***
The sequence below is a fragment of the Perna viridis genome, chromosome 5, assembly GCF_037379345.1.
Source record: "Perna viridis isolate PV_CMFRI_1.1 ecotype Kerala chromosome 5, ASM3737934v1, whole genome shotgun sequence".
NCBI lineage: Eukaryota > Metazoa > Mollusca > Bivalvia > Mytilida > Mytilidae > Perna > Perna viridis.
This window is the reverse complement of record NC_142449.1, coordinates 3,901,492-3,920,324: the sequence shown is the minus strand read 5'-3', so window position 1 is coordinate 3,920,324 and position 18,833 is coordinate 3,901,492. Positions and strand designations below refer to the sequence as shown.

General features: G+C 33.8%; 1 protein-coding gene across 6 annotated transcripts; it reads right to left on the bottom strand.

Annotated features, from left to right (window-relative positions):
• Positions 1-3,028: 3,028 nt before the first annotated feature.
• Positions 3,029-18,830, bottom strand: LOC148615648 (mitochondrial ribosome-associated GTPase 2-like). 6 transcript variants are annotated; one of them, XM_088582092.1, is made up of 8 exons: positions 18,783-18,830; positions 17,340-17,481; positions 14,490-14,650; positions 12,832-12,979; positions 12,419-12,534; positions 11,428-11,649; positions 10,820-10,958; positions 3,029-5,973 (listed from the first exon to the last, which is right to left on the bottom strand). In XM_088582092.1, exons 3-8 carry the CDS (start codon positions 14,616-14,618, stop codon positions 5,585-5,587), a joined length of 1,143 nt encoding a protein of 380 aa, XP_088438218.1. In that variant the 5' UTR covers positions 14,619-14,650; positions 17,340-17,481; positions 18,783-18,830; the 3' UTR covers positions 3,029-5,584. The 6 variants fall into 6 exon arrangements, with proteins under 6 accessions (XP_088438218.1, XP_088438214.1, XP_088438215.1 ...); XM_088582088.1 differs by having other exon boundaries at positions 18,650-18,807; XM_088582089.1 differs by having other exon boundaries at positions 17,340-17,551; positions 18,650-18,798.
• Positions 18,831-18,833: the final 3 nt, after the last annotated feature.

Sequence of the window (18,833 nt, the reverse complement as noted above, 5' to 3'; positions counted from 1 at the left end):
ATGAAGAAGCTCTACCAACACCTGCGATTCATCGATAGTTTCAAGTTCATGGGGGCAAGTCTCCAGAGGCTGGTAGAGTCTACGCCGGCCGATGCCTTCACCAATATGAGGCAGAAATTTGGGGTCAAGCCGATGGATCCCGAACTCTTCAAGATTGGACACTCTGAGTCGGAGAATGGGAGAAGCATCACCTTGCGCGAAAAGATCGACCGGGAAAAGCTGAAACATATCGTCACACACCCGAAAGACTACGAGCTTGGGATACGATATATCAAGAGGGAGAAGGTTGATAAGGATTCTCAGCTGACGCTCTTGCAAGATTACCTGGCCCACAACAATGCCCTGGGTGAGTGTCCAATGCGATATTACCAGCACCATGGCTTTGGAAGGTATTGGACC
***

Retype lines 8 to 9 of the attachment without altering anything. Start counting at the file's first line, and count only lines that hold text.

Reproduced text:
• Positions 3,029-18,830, bottom strand: LOC148615648 (mitochondrial ribosome-associated GTPase 2-like). 6 transcript variants are annotated; one of them, XM_088582092.1, is made up of 8 exons: positions 18,783-18,830; positions 17,340-17,481; positions 14,490-14,650; positions 12,832-12,979; positions 12,419-12,534; positions 11,428-11,649; positions 10,820-10,958; positions 3,029-5,973 (listed from the first exon to the last, which is right to left on the bottom strand). In XM_088582092.1, exons 3-8 carry the CDS (start codon positions 14,616-14,618, stop codon positions 5,585-5,587), a joined length of 1,143 nt encoding a protein of 380 aa, XP_088438218.1. In that variant the 5' UTR covers positions 14,619-14,650; positions 17,340-17,481; positions 18,783-18,830; the 3' UTR covers positions 3,029-5,584. The 6 variants fall into 6 exon arrangements, with proteins under 6 accessions (XP_088438218.1, XP_088438214.1, XP_088438215.1 ...); XM_088582088.1 differs by having other exon boundaries at positions 18,650-18,807; XM_088582089.1 differs by having other exon boundaries at positions 17,340-17,551; positions 18,650-18,798.
• Positions 18,831-18,833: the final 3 nt, after the last annotated feature.